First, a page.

This place’ll hurt you worse before it’s done, grind you up and spit you out. Truth was, Jael wasn’t invincible as he’d been when he arrived on station. Because Jael had given her a primitive blood transfusion in saving her life, Dred now had half his healing swimming around her veins, somehow, and while that was good for her, it also chewed a foreboding hollow in her gut. She suspected there would come a point when he regretted saving her because there was always, always a cost for kindness. Especially in a place like this.
In the end, Perdition always wins.
• • •
JAEL could tell something was eating at Dred, but she wasn’t talking. Instead, she silently bundled some gear into a blanket and created a makeshift pack with enough proficiency to make him think she had experience sleeping rough. Now that was a sweet mental picture, imagining her free and easy beneath a night sky. The constellations wouldn’t come into focus, but that didn’t matter. The abstract was enough.
Once she was done, he followed her back to the others, keeping one eye out for an ambush. This would be the perfect time for Silence to finish them off, but he hoped she had been sated by the recent slaughter. If I’ve any luck at all, she’s reveling in her triumph.
Everyone else was ready to go when they got to the common room, and Keelah led the exodus. They passed through what used to be the eastern barricades, now just a jumble of shrapnel. Blood spattered the walls, and biological material had dried in crusty chunks. The stench was similar to massacres he’d survived, and the smell carried him back to the killing fields on Nicu Tertius, where the marshes sucked at his boots and swallowed the dead. That fast he was lost, fog everywhere, separated from the few mercs who had survived the butchery some idiot noble called a battle, and a child’s face leapt out of the whiteness. He bent to check for signs of life, but this girl was more than two days dead; her eyes didn’t blink at his retreat, the mossy foliage, or the large, green-backed fly that landed to sample her remains.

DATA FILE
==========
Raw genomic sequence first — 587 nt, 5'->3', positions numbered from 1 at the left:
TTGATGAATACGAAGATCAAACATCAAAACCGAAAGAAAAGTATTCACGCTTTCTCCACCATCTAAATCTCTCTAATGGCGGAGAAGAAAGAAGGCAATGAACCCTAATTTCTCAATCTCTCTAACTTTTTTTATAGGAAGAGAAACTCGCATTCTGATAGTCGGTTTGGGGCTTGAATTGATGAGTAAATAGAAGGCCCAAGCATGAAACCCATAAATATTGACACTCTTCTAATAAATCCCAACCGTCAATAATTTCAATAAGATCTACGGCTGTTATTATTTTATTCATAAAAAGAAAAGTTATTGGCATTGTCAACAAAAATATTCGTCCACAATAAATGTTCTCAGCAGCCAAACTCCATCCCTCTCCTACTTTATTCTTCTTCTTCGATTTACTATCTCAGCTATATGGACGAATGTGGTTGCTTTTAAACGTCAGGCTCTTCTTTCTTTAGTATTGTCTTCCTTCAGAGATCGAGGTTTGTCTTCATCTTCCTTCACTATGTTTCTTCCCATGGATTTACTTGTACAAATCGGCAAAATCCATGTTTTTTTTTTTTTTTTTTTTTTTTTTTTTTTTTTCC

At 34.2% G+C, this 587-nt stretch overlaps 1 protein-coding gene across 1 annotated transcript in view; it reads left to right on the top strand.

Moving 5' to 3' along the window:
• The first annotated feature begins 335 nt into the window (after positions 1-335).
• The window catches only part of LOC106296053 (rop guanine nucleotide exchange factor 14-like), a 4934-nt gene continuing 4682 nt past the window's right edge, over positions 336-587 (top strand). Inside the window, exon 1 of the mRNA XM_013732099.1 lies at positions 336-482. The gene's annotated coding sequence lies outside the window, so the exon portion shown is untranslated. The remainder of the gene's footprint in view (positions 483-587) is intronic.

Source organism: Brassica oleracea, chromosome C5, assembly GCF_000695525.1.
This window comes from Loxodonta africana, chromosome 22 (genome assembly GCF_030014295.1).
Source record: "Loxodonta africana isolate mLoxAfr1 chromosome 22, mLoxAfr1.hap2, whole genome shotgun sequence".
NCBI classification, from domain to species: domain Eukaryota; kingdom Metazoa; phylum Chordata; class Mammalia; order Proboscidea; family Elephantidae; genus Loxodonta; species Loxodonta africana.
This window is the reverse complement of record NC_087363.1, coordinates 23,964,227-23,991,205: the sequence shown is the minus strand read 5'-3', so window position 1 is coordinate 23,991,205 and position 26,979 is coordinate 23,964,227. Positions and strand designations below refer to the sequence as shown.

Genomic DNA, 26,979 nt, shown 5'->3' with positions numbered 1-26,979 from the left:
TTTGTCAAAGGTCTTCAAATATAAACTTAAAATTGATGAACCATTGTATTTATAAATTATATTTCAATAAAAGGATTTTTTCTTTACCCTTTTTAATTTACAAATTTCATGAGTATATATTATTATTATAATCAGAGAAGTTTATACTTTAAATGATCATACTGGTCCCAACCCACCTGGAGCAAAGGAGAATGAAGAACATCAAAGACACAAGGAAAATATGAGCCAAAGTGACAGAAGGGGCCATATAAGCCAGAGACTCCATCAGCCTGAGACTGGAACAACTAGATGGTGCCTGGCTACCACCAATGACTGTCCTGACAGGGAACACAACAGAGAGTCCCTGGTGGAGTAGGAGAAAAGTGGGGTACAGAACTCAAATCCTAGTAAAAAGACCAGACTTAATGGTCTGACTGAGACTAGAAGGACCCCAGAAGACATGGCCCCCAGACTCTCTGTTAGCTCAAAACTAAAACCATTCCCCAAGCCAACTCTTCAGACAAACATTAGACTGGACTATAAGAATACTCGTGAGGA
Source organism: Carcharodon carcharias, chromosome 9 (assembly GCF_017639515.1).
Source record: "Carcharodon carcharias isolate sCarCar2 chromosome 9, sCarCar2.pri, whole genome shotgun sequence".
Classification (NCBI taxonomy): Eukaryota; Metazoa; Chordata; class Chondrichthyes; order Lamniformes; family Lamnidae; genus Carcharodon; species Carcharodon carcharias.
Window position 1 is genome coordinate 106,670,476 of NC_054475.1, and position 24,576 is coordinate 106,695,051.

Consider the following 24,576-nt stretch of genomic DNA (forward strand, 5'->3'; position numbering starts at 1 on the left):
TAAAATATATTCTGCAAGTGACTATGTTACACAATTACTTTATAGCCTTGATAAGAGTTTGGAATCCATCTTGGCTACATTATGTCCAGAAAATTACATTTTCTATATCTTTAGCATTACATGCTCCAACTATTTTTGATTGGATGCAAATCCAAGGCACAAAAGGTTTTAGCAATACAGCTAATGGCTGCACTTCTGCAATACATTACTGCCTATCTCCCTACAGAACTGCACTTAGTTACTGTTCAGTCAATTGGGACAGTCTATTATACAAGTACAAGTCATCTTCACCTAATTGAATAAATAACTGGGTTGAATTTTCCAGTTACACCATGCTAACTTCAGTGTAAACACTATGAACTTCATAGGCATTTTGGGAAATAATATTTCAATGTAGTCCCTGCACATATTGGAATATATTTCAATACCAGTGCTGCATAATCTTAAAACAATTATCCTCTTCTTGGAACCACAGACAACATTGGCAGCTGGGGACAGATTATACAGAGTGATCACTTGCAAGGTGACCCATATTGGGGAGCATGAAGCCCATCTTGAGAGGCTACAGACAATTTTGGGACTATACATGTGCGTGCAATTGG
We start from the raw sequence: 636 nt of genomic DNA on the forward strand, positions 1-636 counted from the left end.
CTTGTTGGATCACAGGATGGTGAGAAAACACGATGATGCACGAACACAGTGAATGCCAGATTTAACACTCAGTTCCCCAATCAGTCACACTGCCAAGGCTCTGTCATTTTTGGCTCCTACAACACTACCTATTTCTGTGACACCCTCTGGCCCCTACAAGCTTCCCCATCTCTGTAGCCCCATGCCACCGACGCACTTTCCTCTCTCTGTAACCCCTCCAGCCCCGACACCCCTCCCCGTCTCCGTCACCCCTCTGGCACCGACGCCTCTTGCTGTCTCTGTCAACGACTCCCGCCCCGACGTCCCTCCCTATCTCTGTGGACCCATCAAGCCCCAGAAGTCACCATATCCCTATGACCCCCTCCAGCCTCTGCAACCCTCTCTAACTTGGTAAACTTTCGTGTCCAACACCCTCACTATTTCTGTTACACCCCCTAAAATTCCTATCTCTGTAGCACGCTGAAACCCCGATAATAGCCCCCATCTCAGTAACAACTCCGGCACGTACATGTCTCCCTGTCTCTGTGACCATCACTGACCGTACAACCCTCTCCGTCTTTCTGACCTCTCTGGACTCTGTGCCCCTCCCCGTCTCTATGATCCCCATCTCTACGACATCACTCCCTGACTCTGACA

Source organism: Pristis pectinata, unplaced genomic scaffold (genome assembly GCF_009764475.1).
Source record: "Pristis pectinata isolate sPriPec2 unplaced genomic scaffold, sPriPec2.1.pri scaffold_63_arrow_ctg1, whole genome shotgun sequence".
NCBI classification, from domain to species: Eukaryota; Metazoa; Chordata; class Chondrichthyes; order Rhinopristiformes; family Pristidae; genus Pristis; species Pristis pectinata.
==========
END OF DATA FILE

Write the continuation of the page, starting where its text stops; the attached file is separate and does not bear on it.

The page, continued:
He stumbled forward, and Dred was in front of him, eyes narrowed. “You sick?”
Only of the killing. The dying. The dead. Their ghosts were always with him. Sometimes it felt as if he had a spectral army at his back, and now it wasn’t just the ones he’d murdered but also the ones he’d chosen not to save.
“Not exactly,” he said.
She aimed a hard look at him and let him pass her before she fell in at the rear. Guarding my back. The idea filled him with so many conflicting reactions that he couldn’t name the emotions, and it was enough that some of them were good. Keelah took them into the ducts before any of Silence’s people attacked; that didn’t mean they weren’t watching, of course. But once they vanished into the walls, they could reappear anywhere.
The route was dusty and winding, and the lack of footprints made Jael think the aliens hadn’t used these passages much. He lost all sense of direction along with concept of time; the narrow space, people ahead and behind, it hadn’t seemed nerve-wracking before—when they had a whole settlement waiting for them to return. Now, everything was different, not a recon mission but a group of refugees fleeing for their lives.
At last, Keelah guided them into a small room hidden in engineering. At least, that was how it sounded, soon confirmed by a glance at a faded Monsanto sign, left from the days when this place was used for deep-space mining. There was machinery everywhere, but the noise came as a welcome change from the echoing silence in Queensland. Space would be at a premium in here, but he could see how heavy the door was across the room, and there were two bars across it, presumably to keep inmates from getting inside.
Keelah followed his gaze with her own and nodded. “They likely counted on the prisoners killing one another in the first turn. They didn’t think we’d make alliances, take territory, and explore as deeply as we did.”
“Your people charted the station far more than they fought,” Calypso commented.